I was under massive stress, mentally, emotionally and physically – and although I thought I was relieving much of this by using alcohol as a crutch to get me through, I now realise I was simply adding more stress to the situation by feeding my body with poison.
Things came to a head one night at my brother’s house where we had all been drinking quite heavily and his wife made some sly comments which I overheard and reacted badly to. Realising I was under massive stress and things were getting out of control, I asked my husband to drive me to a private clinic I had read about in ‘You’ Magazine a few weeks earlier. They put me in a room with a methodone addict, and next day I was in such an emotional state they gave me (as well as most of the other people there) Valium to calm us down. So there we all sat around the room like a group of sedated zombies. It was a massive wake-up call (I don’t do ‘drugs’) and that afternoon (when the Valium had worn off) I asked my husband to come and get me the hell out of there!
I never did manage to save the Red Letter Days business, but in the meantime had now managed to become a TV star via my appearance as a Dragon in the first two series of Dragons’ Den. Another champagne fuelled existence, going off in Peter Jones’ chauffeur-driven Bentley after filming for drinks in Duncan’s private club followed by dinner at The Ivy.
Booze was now tied up with power, sex, money, fame, and all the rest that goes with it.
I was managing to keep it under control now, but alcohol was still a big factor in my ability to enjoy life.
People have often asked me ‘How do you cope with five children?’ The real answer (as almost every mother will know) up until now has been: ‘With the help of a large glass of white wine.’
The next meltdown occurred in July 2011. I was due to do the Landmark Advanced Forum and (as part of my resistance to going I now realise) decided to go on a bender the night before. In no fit state to do the course, and nursing the hangover from hell, I opted out of the course at lunchtime and went back to the hotel to sleep it off.
I remember lying in bed praying to God to send me help.
I woke up at 5.40pm with an urge to get myself to an AA meeting. I Googled it and found out there was one starting at 6pm just 100 yards away !!! ’No!’ my ego-self declared ‘I look a mess and what if someone there recognises me off the telly?!?’
‘Get yourself up and go there’ replied my Inner Self, calmly.
The room was packed, and to my surprise half of the people there were young women. Lots of men in suits who’d just come from work and just a few properly ’alcoholic’ looking people. Sitting next to me was an old man with a walking stick. At the end of the session, ego-self was preparing to slip out of the room unnoticed when this man turned to me and with piercing blue eyes said ‘What can I do to help you?’. I promptly burst into tears and two women came towards me and took me to get a cup of tea and a biscuit. (These two women became my AA ‘sponsors’ to help keep me off drink.) I turned round and the man had disappeared. Strange that, earlier, when they were passing round the collection jar for donations during the session, that no one had passed the jar to the old man… I often wonder if he was the angel God had sent in response to my prayer?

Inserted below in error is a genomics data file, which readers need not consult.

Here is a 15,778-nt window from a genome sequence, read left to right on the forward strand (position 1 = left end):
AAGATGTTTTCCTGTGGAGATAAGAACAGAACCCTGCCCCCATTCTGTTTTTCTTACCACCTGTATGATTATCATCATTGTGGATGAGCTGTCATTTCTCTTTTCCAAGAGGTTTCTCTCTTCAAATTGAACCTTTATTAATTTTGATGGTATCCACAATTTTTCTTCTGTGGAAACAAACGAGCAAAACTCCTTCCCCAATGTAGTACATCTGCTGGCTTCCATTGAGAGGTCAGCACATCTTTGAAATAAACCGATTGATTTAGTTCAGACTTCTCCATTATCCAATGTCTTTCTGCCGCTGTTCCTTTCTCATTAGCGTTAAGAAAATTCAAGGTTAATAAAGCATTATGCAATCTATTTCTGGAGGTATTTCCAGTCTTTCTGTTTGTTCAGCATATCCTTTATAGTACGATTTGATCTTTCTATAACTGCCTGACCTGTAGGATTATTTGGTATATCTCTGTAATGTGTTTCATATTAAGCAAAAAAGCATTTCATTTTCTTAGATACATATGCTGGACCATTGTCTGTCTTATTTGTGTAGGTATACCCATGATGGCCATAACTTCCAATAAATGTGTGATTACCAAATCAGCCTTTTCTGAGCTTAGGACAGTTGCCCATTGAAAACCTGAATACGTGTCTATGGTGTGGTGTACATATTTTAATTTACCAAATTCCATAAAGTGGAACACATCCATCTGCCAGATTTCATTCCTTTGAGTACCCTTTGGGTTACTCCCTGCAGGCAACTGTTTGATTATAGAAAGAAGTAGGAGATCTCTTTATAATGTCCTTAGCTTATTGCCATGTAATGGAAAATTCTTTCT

That period of abstention lasted until September when I read ‘Pure’ by Barefoot Doctor which essentially said spirituality had nothing to do with how much drugs you consume. BAMMM!!! A real ‘Fuck It’ moment giving me permission to drink again…
In many ways I was lucky. I have quite a weak constitution which means that I’ve never been able to drink spirits, plus low blood pressure – which always ensured I fell asleep on booze before I could drink way too much of it. Not so my best friend Debbie, who was my champagne drinking partner during the ’80′s. She descended into vodka addiction and died of liver failure a couple of years back.
Nonetheless, even though I was only drinking wine – and I had developed some really effective ‘coping strategies’ to manage my drinking – I was increasingly realising that it was becoming an expensive habit that I really needed to do something about. I think it is really important to point out that at this stage, far from ‘battling addiction’ I felt that 99% of the time I was supremely ‘in control’. I only drank wine and by now was something of a ‘connoisseur’ – no Chilean Columbard shite for me! I only drank well made Sancerre, Languedoc and Gavi with perhaps the occasional glass of Fleurie or Chateauneuf du Pape with beef or lamb. A bottle of anything disgusting got poured away. On a typical day I didn’t have my first glass until early evening; even later if I had a professional speaking engagement. And I had developed the supreme art of alcoholic self-control: After-Dinner Speaking – not drinking for 5 hours straight through a champagne reception, five course meal with unlimited wine until going on stage, sometimes as late as 11pm. Yes, I was supremely in control! One thing though: by now I could not imagine having fun without also having a drink.